CFP: Poetry and Poetics for PAMLA Conference 2017 Honolulu, Hawaii (11/10-12/2017)

Tuesday, May 30, 2017 - 4:41pm
Brian Reed, University of Washington
deadline for submissions: 
Monday, June 26, 2017

This panel seeks any and all papers on poetry and poetics, especially in relation to this year's theme of sight, visuality, and ways of seeing. 

Individual paper presentations will be between 15 and 20 minutes long. Please submit proposals via the online system by June 26, 2017. The PAMLA 2017 Conference will be held at the lovely Chaminade University of Honolulu (with the official conference hotel being the Ala Moana) from Friday, November 10 to Sunday, November 12.

Paper proposals must be made via our online system found here:

Bard of Pittsburgh: A Roundtable on Gerald Stern (NeMLA 18)

Tuesday, May 30, 2017 - 4:45pm
Darla Himeles, Temple University
deadline for submissions: 
Saturday, September 30, 2017

Born in Pittsburgh in 1925, Gerald Stern is one of America’s most prominent, vibrant, and idiosyncratic contemporary poets. He is the author of eighteen collections of poetry (most recently Galaxy Love, W.W. Norton, 2017) and four collections of essays (most recently Death Watch, Trinity UP, 2017) and the recipient of numerous awards, including the Wallace Stevens Award and the 2014 Frost Medal. He has established himself as a distinctive voice that is accessible and sophisticated, gregarious and visionary. This roundtable will provide a lively critical examination of Stern’s work from a variety of perspectives and then invite discussion.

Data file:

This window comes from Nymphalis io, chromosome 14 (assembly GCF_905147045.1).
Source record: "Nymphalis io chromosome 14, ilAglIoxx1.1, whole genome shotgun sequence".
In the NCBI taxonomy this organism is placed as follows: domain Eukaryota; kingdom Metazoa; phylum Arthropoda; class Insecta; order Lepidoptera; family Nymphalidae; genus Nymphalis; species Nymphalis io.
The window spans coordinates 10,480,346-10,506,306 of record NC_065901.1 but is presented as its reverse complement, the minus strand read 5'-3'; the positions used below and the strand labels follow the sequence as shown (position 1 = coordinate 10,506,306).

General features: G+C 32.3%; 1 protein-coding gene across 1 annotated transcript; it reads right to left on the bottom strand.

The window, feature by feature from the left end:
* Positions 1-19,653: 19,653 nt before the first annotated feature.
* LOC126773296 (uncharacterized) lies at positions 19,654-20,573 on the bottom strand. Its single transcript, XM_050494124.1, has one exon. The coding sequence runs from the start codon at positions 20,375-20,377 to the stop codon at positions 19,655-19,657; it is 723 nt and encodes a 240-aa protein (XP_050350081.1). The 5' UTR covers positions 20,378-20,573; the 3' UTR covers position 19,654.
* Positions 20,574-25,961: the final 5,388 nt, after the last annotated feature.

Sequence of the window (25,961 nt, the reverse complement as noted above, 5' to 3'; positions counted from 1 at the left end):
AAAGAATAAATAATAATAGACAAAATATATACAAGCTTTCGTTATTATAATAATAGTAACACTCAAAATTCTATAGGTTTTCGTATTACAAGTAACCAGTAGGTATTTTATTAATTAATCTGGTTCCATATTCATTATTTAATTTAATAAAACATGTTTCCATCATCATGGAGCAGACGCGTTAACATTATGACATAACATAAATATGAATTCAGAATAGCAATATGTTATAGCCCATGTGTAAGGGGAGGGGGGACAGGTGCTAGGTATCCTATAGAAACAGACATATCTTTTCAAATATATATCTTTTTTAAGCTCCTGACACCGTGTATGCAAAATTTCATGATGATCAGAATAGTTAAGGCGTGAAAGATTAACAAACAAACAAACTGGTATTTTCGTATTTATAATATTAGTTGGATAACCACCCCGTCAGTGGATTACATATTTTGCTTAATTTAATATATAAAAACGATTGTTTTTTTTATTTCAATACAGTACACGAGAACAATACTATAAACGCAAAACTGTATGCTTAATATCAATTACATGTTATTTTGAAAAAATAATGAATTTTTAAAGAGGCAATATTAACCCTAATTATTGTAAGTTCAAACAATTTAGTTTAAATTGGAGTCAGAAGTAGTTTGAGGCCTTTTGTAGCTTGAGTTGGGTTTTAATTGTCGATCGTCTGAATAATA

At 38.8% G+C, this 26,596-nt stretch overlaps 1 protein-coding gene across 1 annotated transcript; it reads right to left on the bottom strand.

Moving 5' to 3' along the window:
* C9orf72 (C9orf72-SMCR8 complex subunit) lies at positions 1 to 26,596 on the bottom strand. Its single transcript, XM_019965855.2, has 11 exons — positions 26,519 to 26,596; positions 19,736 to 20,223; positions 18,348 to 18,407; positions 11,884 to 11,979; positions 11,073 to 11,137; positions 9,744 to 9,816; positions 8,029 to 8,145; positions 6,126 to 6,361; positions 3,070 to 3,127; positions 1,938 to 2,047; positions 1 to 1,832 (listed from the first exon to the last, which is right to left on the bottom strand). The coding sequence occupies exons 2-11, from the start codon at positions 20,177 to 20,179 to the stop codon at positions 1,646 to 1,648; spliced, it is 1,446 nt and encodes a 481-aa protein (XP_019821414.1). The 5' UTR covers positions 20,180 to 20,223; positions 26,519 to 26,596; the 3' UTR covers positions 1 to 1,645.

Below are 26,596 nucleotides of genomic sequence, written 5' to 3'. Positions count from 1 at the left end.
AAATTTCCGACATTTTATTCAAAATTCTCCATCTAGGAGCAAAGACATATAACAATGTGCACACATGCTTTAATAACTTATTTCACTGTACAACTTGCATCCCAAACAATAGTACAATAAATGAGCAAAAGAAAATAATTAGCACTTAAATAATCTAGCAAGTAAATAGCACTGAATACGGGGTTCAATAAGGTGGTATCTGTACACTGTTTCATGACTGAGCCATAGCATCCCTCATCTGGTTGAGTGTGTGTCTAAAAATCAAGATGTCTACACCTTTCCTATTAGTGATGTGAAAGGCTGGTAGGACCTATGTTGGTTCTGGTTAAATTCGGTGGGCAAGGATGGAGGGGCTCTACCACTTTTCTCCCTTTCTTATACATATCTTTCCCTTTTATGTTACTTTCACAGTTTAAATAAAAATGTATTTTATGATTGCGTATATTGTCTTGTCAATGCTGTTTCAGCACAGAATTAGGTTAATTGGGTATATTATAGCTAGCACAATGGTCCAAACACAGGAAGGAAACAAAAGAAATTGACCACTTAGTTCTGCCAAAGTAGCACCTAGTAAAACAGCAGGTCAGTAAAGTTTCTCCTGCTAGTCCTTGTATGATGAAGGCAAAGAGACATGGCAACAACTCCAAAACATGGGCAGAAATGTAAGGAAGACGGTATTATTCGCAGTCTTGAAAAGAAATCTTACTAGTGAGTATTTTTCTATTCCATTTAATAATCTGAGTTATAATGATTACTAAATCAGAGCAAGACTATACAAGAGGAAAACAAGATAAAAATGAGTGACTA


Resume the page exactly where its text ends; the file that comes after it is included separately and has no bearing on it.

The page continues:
Ecocriticism in the 21st Century (NeMLA)

Friday, September 22, 2017 - 10:13am
Northeast Modern Language Association (NeMLA)
deadline for submissions: 
Saturday, September 30, 2017

The proposal H.R. 861, a bill recently introduced to terminate the U.S. Environmental Protection Agency, prompts us to address the directions of ecocritical discourse in order to attend to the current material-specific, aesthetic, and rhetorical renderings of changing landscapes on a warming planet. What kind of citizenry is possible in environments overflowing with toxic waste? How do fossil fuels shape the imaginaries of urban and rural ecologies? What are the limits and possibilities of forensic and material analyses to shed light on catastrophic degradations of the environment without recuperating or fabricating disgust?


Monday, September 18, 2017 - 12:32pm
University of Liège/FPC
deadline for submissions: 
Thursday, February 1, 2018

Call for papers: Erasure (FPC n° 14)

Erasure in poetry can take on various aspects. It can be the result of the poet’s revising her own work, or of a manipulation, possibly distortion, of an existing work. In the first case, it is part of the way a text is improved by being made more concise, more compact, and so more powerful. In the second, it can be either a textual substraction (we can think on Ezra Pound’s work on T.S. Eliot’s Waste Land), or a rewriting of the source text so as to remove part of its content and its form and so change its formal and semantic mechanisms.